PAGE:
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Windows Thread, Python for students in Technical; Hi I have been tasked to get ready for computing in September. They are going to teach python to students. ...
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    Python for students


    I have been tasked to get ready for computing in September. They are going to teach python to students. I have been looking into the different methods and think I have two options.

    1. Create a virtual machine on every pc and map drive to there home area.
    2. Install Python on the machines.

    Does anybody see any problem with installing python on the existing network and any security risks? How is everybody doing this?

    Thanks in advance

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    TheScarfedOne's Avatar
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    Ive done both...a linux vm with it, scratch and other bits in (to be like the Pi's they also have), and a native windows install too. Shouldn't be a risk, as they cant do any real damage with it like shutting things down/shares etc so long as your permissions are ok

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    Valyyn's Avatar
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    I've ended up publishing Pyscripter (pyscripter - An open-source Python Integrated Development Environment (IDE) - Google Project Hosting) as a RemoteApp from a 2012R2 server which has the firewall blocking everything but port 3389 (for the remote connection). With RemoteApp it behaves the same as if it was running on their PC, but they cannot do anything to affect that machine or anything on the network (such as trying a DDOS python script).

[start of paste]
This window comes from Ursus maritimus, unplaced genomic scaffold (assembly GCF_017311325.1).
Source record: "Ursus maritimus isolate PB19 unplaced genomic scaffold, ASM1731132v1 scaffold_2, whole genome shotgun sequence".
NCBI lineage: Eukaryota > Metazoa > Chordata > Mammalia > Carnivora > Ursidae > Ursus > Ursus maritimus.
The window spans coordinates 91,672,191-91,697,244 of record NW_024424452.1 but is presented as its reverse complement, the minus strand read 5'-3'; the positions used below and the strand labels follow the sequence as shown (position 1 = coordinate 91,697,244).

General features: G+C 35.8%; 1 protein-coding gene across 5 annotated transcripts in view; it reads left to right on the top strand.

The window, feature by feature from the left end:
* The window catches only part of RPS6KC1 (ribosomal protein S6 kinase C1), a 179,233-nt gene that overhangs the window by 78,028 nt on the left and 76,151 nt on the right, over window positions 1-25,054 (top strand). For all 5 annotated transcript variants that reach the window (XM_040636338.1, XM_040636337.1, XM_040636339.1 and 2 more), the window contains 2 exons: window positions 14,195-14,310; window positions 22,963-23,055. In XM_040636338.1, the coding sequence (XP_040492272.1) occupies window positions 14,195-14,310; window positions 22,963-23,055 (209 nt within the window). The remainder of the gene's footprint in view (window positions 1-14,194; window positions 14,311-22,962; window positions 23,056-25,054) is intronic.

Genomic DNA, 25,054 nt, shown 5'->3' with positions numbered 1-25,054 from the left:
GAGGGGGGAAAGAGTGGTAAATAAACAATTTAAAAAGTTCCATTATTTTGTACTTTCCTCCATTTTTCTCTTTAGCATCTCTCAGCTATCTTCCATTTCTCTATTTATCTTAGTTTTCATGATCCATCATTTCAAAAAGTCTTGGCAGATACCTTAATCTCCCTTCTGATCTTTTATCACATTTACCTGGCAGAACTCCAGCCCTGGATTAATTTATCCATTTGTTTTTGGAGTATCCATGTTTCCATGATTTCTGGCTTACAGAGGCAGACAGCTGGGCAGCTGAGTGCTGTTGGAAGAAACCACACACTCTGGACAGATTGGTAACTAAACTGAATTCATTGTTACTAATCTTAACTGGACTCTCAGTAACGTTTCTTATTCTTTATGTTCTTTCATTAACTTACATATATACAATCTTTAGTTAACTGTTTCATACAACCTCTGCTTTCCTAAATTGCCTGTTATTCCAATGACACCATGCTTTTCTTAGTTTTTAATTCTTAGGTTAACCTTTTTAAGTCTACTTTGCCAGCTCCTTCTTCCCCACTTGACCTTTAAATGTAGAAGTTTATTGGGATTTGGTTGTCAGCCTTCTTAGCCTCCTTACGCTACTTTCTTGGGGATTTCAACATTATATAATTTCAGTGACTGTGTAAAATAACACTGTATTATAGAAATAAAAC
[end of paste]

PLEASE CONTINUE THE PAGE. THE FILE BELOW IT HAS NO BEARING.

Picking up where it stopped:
I briefly played with an Ubuntu server so they could practice using command line and *nix, but I couldn't get it to play nice with their fileshares, which was a pain and I ran out of time with it in the end so had to give it up. Still in the back of my mind to try again sometime though!

    Edit: Initially, I did create a basic VM using VirtualBox. I then had them using it in "headless" mode, so they get no VM GUi. Downsides there were a) they had to turn on their PC, login, wait, fire up the VM and wait for that windows to start before they could do anything, b) it did feel a bit clunky having the two start menus and going back and forth between the VM and the live machine and c) it took up quite a lot of space, which is at a premium as all our newer PC suites have 128GB SSDs in them.

    Edit again: With the VM, I didn't need to map their home areas - using VirtualBox Additions, it automatically added all the physical PC's drives to the VM, including their network shares.
    Last edited by Valyyn; 18th July 2014 at 04:12 PM.

  4. Thanks to Valyyn from:

    TheScarfedOne (18th July 2014)

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    We've never had any problems with Python, in fact our LEA gave us a package of it that they had done for CC4.

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    We are running virtual box with a headless VM but with USB passthrough. they can program in a variety of IDE on the host machine, save it to a provided stick as well as their work area, and then access the stick in the VM. they then can run it in the VM, or take it home and break their own PCs with it (this has happened!)

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    synaesthesia's Avatar
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    Virtualbox. Running something like python or much else on the network seems too risky to me; there's always someone talented enough (or with good google-fu) that could use it for the wrong means. Generally because you'd want to be able to run the finished/compiled product, and you're not letting executables on your user areas

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    Did this for our A level students. Just fired up a 2k8 R2 server, IIS 7.5 with PHP, Python. MySQL server with PHPMYADMIN front end for students to trash and finally Filezilla for FTP uploads. Works really well and is all internal so they can trash it without any real consequence apart from their area on that web server.

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